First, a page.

This Tuesday night we had a wonderful class. Ellen, Claire, Bev and I all have Sonatas. Sarah joined us late and guess what she has. It's another Sonata! We all have the same finish, too. Pat is the only one of us with a Symphony. Originally Bev had a Polonaise, but then bought a Sonata. :D lol One of her friends said every spinner has two and a half wheels. She didn't want to feel left out and here enters the Sonata. Our instructor brought down his Kunder. Now Kunder has not made a wheel in several years. He went exclusively to drop spindles. They are gorgeous pieces. Peter has one of his spindles. The Kunder wheel is very beautiful and Rob keeps it in such great shape. Penny is going to take pictures of us all with our Sonatas next week and forward them off to Tim from New Voyager Trading.
Our class was on using the Carol Huebscher Rhoades method of the long draw. There are several types of long draws people use, but this one is what Rob taught. What's nice about this method, it's in a magazine and can be looked up for quick reference if needed. Spin-off has it up on their site as a PDF.
At first it was something that didn't work for me. The diameter of my yarn kept shrinking until there was no more or lost in the orifice. Not good. Rob had me change over to holding the wool on the fold. Next thing you know, click click boom, I got it! The technique clicked in my head and I was well on my way. Since that was working out the next logical thing to do would be test it as taught before. Sure as lime green gravy I got it without having to hold the wool on the fold. There were some kinks, but I made some really awesome lofty yarn! It's amazing.
Now, let me talk a little bit about lofty yarn. Even though I took my first spinning class and read a few spinning books none of it made much sense until now. Density is a big deal! So if you've been spinning for a while and want to create something not so heavy or dense try to spin with a woolen long draw. It will trap air making your work warm and have a light weight or loftiness to it. Amazing. Sheesh, and I've been spinning for 8 months. This long draw is going to be a life saver when trying to make another cowl and shawl. Using the long draw with holding wool on the fold is going to be fantastic as well. The fold works for me! Yay! It is a little tedious, but it goes a bit faster now.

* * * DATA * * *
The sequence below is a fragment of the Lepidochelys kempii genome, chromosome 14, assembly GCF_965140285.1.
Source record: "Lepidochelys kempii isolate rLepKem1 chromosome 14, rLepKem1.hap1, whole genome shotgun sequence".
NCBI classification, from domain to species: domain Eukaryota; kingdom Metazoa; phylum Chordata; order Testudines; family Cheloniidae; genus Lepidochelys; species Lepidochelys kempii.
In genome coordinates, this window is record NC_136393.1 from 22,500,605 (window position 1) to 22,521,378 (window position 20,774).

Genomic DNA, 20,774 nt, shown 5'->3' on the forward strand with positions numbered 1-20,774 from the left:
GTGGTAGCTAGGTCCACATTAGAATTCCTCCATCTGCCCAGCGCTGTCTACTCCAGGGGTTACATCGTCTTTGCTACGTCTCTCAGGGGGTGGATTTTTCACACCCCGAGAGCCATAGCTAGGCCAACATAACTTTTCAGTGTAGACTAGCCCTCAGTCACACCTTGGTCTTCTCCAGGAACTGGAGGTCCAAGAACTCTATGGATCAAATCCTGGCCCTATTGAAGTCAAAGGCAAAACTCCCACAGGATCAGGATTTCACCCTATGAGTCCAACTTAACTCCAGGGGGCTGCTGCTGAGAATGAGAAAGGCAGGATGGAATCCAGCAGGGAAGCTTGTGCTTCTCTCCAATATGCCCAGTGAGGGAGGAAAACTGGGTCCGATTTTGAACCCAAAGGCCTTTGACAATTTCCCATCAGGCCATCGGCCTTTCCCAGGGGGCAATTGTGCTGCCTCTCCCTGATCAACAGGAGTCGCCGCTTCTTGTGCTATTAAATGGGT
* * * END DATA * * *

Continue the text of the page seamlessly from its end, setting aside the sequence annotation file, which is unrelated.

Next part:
This week I remembered to take my handout with me and make some notes. Last week I didn't write something down, which is majorly important. What makes scotch tension work is having the flyer move around the bobbin. To make the tension work for me on different whorls the bobbin needs to flip around. If you have not heard of this, then keep this bookmarked.
On your normal flyer you have three whorls. The first is the smaller of the three. For the right break band tension you want to use the small whorl on your bobbin. For the second and third, the larger whorl on your bobbin. The second whorl on your flyer should be just about as big as the larger whorl on your bobbin. Going up or down in your next flyer plan accordingly. The fast flyer will always use the smallest whorl on your bobbin. The jumbo flyer is a bit different because you have the large whorl of the normal bobbin and an even larger one. The first whorl on the flyer will go with your smaller of the two whorls on your bobbin. The second and third will go with the larger of the two whorls on your bobbin. Today I am going to fix this while plying this Moonstone batt.
Monday I received hand carders in the mail. Yay! That warranted a whole day of spinning. The practice was good and the technique is not completely mastered, but the motions are down. Unlike every other draw, I have to use my right hand to hold the carder and the left hand to pinch and draft fibers from the card. This week is going to be filled with a lot of practice. :D
Next week we are going to learn the short draw. The week after that we are going to learn how to spin down fibers. Yak is going to be our fiber of choice. It looks to be a rather hard technique. Also, we are going to have to duplicate a commercially spun yarn. Holy cow! Not sure if I'm ready for that yet, but it'll come whether I am or not.